Untamed Land

Untamed Land
Untamed Land

Tuesday, January 1, 2013

A Great Day in Singayta

November 17, 1993 was a watershed day that helped to inspire my first painting in more than four months. It started at first light when I hopped aboard an Eastbound bus in San Blas, Nayarit, Mexico. After about five miles the highway rose up out of the Mangrove swamps and into the tropical forest. In a short time the bus stopped at the tiny village of Singayta and I got off.
I had already been to Singayta many times over the years and I decided to break away from my usual routine of walking through the village to explore the forest beyond. This time I continued on up the highway on foot. The forest canopy covered the entire highway so I walked in a shady tunnel of vegetation. There was a cacophony of bird calls all around.
One of the prize birds that I spotted that morning was the endemic, Russet-crowned Motmot in the photo above.
Another spectacular bird, the also endemic, Black-throated Magpie Jay. It is much more common than the motmot.
A difficult to spot inhabitant of the area is the Ivory-billed Woodcreeper. They behave very similar to the Brown Creepers of the Northern Hemisphere. White-striped, and Olivaceous Woodcreepers occur a little higher up.

The forest around San Blas and Singayta abound in parrots, Mexican Parrotlets, Orange-fronted Parakeets, Lilac-crowned Parrots, and White-fronted Parrots like the bird above. Higher in elevation, there are Military Macaws.

The tropical forests around Singayta are the best place I know of to see the endemic, Citreoline Trogon. There are Elegant Trogons as well. Other regular birds are Mexican Cacique, San Blas Jay, Masked Tityra, Rose-throated Becard, Golden-cheeked, lineated, and Pale-billed Woodpeckers, and so much more.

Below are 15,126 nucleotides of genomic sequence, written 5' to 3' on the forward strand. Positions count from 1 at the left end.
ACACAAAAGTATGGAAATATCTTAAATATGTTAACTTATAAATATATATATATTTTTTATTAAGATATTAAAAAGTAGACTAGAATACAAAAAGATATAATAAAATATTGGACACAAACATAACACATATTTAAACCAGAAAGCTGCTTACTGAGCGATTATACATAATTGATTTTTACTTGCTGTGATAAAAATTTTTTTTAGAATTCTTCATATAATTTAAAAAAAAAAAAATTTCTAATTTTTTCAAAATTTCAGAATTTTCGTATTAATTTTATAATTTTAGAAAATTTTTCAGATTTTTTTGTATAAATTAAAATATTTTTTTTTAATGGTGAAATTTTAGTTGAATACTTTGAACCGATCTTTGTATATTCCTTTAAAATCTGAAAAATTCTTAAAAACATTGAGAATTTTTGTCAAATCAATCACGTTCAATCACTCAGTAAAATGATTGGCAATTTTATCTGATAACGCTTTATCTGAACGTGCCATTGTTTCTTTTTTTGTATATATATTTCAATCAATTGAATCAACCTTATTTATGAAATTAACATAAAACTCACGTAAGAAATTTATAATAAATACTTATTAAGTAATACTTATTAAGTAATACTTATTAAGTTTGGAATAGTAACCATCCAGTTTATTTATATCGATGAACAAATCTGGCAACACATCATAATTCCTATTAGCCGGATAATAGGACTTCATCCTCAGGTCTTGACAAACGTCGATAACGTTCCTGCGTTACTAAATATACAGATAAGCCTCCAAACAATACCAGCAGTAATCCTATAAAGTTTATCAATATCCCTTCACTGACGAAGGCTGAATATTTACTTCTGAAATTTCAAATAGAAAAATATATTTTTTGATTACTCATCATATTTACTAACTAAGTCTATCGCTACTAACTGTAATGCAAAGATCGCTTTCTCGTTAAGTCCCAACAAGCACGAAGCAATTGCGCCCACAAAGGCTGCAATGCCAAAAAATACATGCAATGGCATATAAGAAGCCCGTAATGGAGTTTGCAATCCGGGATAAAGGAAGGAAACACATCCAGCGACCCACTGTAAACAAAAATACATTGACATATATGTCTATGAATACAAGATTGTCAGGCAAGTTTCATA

On that day I got my first Fan-tailed Warbler. The thing that set the day apart were the many hummingbirds I saw that day. Along with the usual, Black-chinned and Cinnamon Hummingbirds, I saw Berriline Hummingbird, and several new species, Mexican Hermit, Mexican Woodnymph, (both endemics) Plain-capped Startthroat, Violet-crowned Hummingbird, and Ruby-throated Hummingbird. I also saw a Magnificent Hummingbird.
Eventually the highway rose up out of the forest and flattened out across some agricultural fields. I saw a dirt road leading off to the left and guessed that it might ultimately connect up with the road that leads back to Singayta. I was right in that assumption and I was soon back into the forest. One of the birds I saw was, Collared Forest Falcon, above. Further along I saw a Blackish Crane Hawk, another of the many great local raptors.
As the day grew very hot, the birding action died down and biting insects prevailed throughout the forest. I drank all the water in both of my canteens, and still had more than a mile to walk, just to reach Singayta. Up ahead I heard a Happy Wren that sounded anything but happy. It was loudly scolding. I thought that it was upset at me, but soon noticed that it was paying no attention to me.
Its attention was focused on a clump of vegetation about eight feet above the road. I thought that there must be a snake hiding inside the tangle of vines and dead leaves. When I looked closely, I saw that the wren's attention was on a clump of curled dead leaves on top of the tangle. Then part of the clump turned, and there were two fierce yellow eyes staring back at me. I saw that it was an owl. A tiny owl, about five inches in length. Its markings looked like a Ferruginous, (now Ridgway's Pygmy Owl), but it was much smaller. It could only be a Colima Pygmy Owl. One of the world's smallest owls, and another lifer for the day.
I managed a few quick photos before it flew off, but I have since misplaced those poor quality photos.
So this is the first thing that I have painted since September. Colima Pygmy Owl, 8x10". I finished it today, but I'm not sure that it's finisned. I won't varnish it until I'm satisfied with it. The owl is passable but the setting still needs a better effort.

1 comment:

Unknown said...

I fill really beatifull this owl;in fact, its bery difficult to know when the picture is finished or not, all it depends how did you was himagined your picture, before to start the work.